Anyone who's spent time in the outdoors during cold months knows that layering is the name of the game. Warm comes from trapping warm air next to the body, and insulating that warm body heat from the cold outside air. This is done with a bottom to top system of layers that work together to keep you comfortable and alive.
The first layer is known as a base or under layer. The main job of the base layer is to wisk perspiration from the skin and creates the first level of warmth. I personally use NRS WaveLite XT tops and bottoms, and IceBreakers 200Lite series tops and bottoms. The NRS WaveLite XT is a medium weight set of nylon/spandex blend fleece, while the IceBreakers are a lightweight wool base. Pick out what is appropriate for the weather and water you are going to face. The lighter weight of the IceBreakers makes them very useful during much of the year from Spring to Fall, while I break out the heavier WaveLites for the winter months. Since I paddle my kayak (and not pedal) the NRS bottoms also make fairly regular use through the year. A performance sockliner is also recommended, and I again like my IceBreakers. This lightweight base wicks moisture away from your feet. A dry foot, like the rest of your body, is a happy foot. Whatever you choose, it’s important that base layers are made of moisture wicking materials like polyester, microfiber fleece, and wool. The heavier the weight, the more warmth it holds.
Mid layers continue the insulation started with the base layer. These layers should continue to be moisture wicking, but more importantly, capable of trapping air to create warmth. Ideal materials for the midlayers are manufactured from Polyethylene (PETE) fleece and wool. These should be looser fitting than the base layer, which is normally skin tight. I have a variety of polyethylene fleece that I use for mid layering from lightweight jogging wear, to some super-heavy duty PETE fleece I found at Cabellas. For the most part, no namebrand stuff in my midlayer. All I pay attention to is the material. For maximum warm, it’s sometimes best to wear a few lighter layers than a single heavy layer. Generally, my coldest days (22*F) has included both a lightweight and the heavyweight fleece. Warmer days you might not even need a serious mid layer. Again, let’s not forget the feet! A good pair of SmartWool socks over the liners should keep them nice and toasty. Also consider some waterproof socks like Seal Skinz or NRS Expeditions.
In the end, I think the shell or outer layer to be the most important of all the layers. Should, for some reason, you find yourself in the water your mid and base layers could quickly be useless if they get completely wet. This is where drysuits come into play. By finally sealing of the water, and the wind, you're going to be comfortable, and alive. Naturally there are a couple schools of thought when it comes to dry suits and water protection. Use what works for you, and for what your think your life is worth. Breathable fishing waders and a dry top make for a great combo, but nothing is as waterproof as a dry suit. Palm, OS Systems, Kokatat and others make great dry suits with relief zippers, and rubber or neoprene cuffs to keep the wet out. Personally I pair Kokatat Temptest drypants (they have a built in waterproof sock) and a dry top. The two interlock better than the wader/drytop combination. I can tell you though, when the budget can afford it, you can bet you'll find me in a full dry suit. It is important that the outer layer is breathable to help wisk away the sweat all the inner layers have pulled away from your body.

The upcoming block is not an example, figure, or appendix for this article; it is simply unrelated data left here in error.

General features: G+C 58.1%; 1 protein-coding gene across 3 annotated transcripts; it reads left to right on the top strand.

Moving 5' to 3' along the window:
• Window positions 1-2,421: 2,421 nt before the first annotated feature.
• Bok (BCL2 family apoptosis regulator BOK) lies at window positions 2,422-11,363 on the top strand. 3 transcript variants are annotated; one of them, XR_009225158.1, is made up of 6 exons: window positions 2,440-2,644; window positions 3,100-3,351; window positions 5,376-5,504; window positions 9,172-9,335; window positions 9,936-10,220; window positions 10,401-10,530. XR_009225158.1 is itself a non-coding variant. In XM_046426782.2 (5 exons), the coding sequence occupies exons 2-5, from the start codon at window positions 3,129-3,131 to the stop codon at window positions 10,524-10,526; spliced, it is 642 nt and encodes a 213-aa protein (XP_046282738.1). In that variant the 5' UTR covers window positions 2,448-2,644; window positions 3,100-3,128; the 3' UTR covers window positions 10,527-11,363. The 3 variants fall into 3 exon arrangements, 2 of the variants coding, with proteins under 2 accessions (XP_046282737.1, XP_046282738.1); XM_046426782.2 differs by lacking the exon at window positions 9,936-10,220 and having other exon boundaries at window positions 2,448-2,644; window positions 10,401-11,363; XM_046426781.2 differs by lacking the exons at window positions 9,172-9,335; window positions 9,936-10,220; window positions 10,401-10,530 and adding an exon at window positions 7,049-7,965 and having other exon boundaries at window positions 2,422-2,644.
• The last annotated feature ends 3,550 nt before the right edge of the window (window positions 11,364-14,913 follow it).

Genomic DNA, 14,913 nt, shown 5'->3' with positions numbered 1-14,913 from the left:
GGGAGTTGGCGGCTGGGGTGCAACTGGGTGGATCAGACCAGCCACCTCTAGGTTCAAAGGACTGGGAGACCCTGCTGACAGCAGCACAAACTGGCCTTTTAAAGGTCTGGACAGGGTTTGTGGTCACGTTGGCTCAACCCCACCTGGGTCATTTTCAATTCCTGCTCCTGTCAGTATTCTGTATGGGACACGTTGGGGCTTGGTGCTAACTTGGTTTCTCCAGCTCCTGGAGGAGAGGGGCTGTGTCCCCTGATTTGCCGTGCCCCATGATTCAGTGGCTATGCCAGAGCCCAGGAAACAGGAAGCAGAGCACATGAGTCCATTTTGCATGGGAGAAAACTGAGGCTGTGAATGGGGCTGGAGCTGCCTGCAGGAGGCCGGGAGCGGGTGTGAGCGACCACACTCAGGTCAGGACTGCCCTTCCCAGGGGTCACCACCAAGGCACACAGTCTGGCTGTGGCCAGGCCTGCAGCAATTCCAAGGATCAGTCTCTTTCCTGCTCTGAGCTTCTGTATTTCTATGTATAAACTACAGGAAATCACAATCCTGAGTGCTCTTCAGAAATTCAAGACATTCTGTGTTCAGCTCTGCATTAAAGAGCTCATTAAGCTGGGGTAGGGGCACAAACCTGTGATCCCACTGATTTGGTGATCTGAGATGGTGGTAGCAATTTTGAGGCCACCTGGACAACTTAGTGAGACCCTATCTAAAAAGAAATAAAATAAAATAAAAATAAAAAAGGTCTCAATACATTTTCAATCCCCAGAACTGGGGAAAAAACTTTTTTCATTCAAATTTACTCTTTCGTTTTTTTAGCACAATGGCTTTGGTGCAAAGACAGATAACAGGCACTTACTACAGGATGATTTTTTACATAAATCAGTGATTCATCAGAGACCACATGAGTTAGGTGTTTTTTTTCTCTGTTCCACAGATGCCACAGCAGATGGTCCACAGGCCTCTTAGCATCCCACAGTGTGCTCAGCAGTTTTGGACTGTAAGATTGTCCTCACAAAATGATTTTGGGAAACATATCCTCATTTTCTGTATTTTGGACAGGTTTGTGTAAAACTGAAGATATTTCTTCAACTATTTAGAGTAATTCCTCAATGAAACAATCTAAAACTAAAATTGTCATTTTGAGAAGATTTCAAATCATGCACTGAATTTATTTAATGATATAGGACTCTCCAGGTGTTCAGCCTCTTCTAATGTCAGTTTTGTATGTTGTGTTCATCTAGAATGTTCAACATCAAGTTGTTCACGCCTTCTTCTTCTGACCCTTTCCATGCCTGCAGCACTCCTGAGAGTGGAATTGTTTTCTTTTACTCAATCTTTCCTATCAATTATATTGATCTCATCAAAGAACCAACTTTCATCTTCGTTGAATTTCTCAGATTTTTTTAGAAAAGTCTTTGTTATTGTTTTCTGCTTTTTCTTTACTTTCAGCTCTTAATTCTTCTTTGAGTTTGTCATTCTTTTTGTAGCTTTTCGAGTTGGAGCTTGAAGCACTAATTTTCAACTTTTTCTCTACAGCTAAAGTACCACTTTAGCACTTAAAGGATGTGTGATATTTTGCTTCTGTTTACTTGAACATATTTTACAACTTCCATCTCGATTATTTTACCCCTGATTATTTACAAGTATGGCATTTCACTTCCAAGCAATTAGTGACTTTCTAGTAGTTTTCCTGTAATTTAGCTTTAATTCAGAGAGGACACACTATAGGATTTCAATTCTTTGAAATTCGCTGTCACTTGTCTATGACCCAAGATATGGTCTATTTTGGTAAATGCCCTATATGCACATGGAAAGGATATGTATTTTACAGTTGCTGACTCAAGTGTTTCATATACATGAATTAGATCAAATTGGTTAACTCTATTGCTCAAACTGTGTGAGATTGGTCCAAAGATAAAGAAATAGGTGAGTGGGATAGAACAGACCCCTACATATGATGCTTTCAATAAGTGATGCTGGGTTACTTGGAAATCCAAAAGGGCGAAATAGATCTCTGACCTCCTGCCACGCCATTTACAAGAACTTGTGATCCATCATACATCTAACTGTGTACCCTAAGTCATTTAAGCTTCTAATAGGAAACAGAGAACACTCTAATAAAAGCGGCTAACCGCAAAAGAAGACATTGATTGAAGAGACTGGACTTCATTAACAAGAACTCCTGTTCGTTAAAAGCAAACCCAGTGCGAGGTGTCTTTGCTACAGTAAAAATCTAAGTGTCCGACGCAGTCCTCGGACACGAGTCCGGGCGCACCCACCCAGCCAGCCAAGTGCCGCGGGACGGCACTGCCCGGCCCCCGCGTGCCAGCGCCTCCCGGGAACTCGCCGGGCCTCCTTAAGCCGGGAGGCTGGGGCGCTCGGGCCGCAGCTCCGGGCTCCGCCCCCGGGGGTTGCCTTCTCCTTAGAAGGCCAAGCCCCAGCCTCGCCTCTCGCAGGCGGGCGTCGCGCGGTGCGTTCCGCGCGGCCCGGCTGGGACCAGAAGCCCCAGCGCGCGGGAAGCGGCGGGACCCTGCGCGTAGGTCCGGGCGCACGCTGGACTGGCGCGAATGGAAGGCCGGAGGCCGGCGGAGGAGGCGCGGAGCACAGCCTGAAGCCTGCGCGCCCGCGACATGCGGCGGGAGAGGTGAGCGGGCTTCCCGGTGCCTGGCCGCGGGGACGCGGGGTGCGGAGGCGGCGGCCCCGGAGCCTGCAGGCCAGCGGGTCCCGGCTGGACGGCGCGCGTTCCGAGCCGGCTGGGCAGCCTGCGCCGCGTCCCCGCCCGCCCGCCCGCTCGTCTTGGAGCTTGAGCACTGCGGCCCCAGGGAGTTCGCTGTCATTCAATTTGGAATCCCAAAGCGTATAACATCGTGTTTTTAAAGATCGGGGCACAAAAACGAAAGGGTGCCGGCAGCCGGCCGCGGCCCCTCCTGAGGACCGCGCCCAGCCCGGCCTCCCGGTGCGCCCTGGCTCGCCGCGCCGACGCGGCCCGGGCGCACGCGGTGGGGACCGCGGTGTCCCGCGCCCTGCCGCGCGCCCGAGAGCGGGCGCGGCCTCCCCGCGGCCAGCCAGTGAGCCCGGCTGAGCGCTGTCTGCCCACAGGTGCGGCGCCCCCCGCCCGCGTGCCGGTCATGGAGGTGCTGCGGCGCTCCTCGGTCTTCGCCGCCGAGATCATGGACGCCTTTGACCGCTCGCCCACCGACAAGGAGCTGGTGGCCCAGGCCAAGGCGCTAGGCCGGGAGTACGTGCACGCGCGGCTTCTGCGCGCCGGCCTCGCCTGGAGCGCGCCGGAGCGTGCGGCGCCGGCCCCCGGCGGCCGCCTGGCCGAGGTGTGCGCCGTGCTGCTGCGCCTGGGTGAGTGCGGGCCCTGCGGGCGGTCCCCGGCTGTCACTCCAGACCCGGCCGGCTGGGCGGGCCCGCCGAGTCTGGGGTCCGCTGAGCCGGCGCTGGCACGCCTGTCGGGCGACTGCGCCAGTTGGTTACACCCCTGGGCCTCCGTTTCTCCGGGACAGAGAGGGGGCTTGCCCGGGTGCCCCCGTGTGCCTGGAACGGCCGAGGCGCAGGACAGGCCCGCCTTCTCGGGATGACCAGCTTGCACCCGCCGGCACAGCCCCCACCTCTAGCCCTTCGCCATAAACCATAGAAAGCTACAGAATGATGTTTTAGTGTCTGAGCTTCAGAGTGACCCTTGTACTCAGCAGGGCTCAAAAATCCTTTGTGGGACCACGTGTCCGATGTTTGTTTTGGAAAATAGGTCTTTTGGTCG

Footwear is one of the things most guys I know ask about. Being the furthest appendage from our heart, they're the first to get cold. A waterproof outer helps me out a lot. With the sock liner and wool socks, I've been OK. Most kayak footwear is neoprene, and since you're body heat can't get to it, the neoprene gets cold. In the winter I actually wear sandals. They don't absorb water so they dry quickly. When choosing footwear, it's important not to get too constrictive. You'll often need shoes that are a couple sizes larger than you would normally wear. Too tight and you'll reduce that warm blood flow to the feet.
I almost forgot all out gloves. I personally don't use them but in the most extreme situations (never used them snowboarding either - nor with my aluminum paddle at below freezing temps), but gloves are another hot topic amongst kayak anglers willing to brave the winter months. There's one glove manufacturer most guys here in the PacNW swear by - Glacier Outdoors. Glacier Outdoors makes gloves for a variety of different purposes - fishing and kayaking being two of them (but not a kayak-fishing glove). The Pro-Angler gloves offer fleece lined neoprene gloves with slitted forefinger and thumbs, so you can easily tie knots without removing the gloves. They're also pre-bent making fishing and paddling more comfortable.
Glacier Outdoors also has a couple neoprene beanies to help keep your head warm too. I've been debating adding one of these to my winter fishing gear, but so far a SmartWool liner under a REI fleece beanie has been good enough.h.
Hopefully this has set you off in the right direction to keep yourself protected this winter. Get out there and enjoy winter fishing. Just because there are a few snow flakes, doesn't mean you shouldn't be fishing.